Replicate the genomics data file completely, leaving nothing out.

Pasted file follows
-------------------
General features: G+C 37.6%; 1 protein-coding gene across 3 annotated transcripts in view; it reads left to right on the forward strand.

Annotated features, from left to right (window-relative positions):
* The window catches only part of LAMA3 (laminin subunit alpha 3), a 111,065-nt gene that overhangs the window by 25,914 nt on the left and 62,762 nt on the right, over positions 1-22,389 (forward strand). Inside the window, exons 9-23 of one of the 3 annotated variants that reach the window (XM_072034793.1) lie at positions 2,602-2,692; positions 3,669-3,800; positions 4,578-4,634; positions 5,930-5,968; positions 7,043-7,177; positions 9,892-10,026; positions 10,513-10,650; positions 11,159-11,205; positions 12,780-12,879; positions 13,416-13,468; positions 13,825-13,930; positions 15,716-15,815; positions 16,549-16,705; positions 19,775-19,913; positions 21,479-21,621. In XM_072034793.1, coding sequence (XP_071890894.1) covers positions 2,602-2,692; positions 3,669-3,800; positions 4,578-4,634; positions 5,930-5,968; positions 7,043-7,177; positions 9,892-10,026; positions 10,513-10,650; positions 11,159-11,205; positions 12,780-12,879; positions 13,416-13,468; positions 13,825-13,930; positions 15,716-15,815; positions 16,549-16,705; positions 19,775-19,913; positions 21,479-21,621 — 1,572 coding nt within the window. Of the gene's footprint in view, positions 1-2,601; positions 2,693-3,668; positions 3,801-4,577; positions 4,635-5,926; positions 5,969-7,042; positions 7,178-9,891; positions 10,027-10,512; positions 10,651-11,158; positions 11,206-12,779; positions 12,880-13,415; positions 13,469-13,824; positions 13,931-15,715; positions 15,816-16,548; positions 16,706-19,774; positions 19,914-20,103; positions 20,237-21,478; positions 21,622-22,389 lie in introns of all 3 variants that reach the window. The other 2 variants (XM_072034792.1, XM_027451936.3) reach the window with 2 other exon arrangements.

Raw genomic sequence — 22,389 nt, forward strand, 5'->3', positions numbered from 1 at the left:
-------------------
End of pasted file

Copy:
General features: G+C 37.6%; 1 protein-coding gene across 3 annotated transcripts in view; it reads left to right on the forward strand.

Annotated features, from left to right (window-relative positions):
* The window catches only part of LAMA3 (laminin subunit alpha 3), a 111,065-nt gene that overhangs the window by 25,914 nt on the left and 62,762 nt on the right, over positions 1-22,389 (forward strand). Inside the window, exons 9-23 of one of the 3 annotated variants that reach the window (XM_072034793.1) lie at positions 2,602-2,692; positions 3,669-3,800; positions 4,578-4,634; positions 5,930-5,968; positions 7,043-7,177; positions 9,892-10,026; positions 10,513-10,650; positions 11,159-11,205; positions 12,780-12,879; positions 13,416-13,468; positions 13,825-13,930; positions 15,716-15,815; positions 16,549-16,705; positions 19,775-19,913; positions 21,479-21,621. In XM_072034793.1, coding sequence (XP_071890894.1) covers positions 2,602-2,692; positions 3,669-3,800; positions 4,578-4,634; positions 5,930-5,968; positions 7,043-7,177; positions 9,892-10,026; positions 10,513-10,650; positions 11,159-11,205; positions 12,780-12,879; positions 13,416-13,468; positions 13,825-13,930; positions 15,716-15,815; positions 16,549-16,705; positions 19,775-19,913; positions 21,479-21,621 — 1,572 coding nt within the window. Of the gene's footprint in view, positions 1-2,601; positions 2,693-3,668; positions 3,801-4,577; positions 4,635-5,926; positions 5,969-7,042; positions 7,178-9,891; positions 10,027-10,512; positions 10,651-11,158; positions 11,206-12,779; positions 12,880-13,415; positions 13,469-13,824; positions 13,931-15,715; positions 15,816-16,548; positions 16,706-19,774; positions 19,914-20,103; positions 20,237-21,478; positions 21,622-22,389 lie in introns of all 3 variants that reach the window. The other 2 variants (XM_072034792.1, XM_027451936.3) reach the window with 2 other exon arrangements.

Raw genomic sequence — 22,389 nt, forward strand, 5'->3', positions numbered from 1 at the left: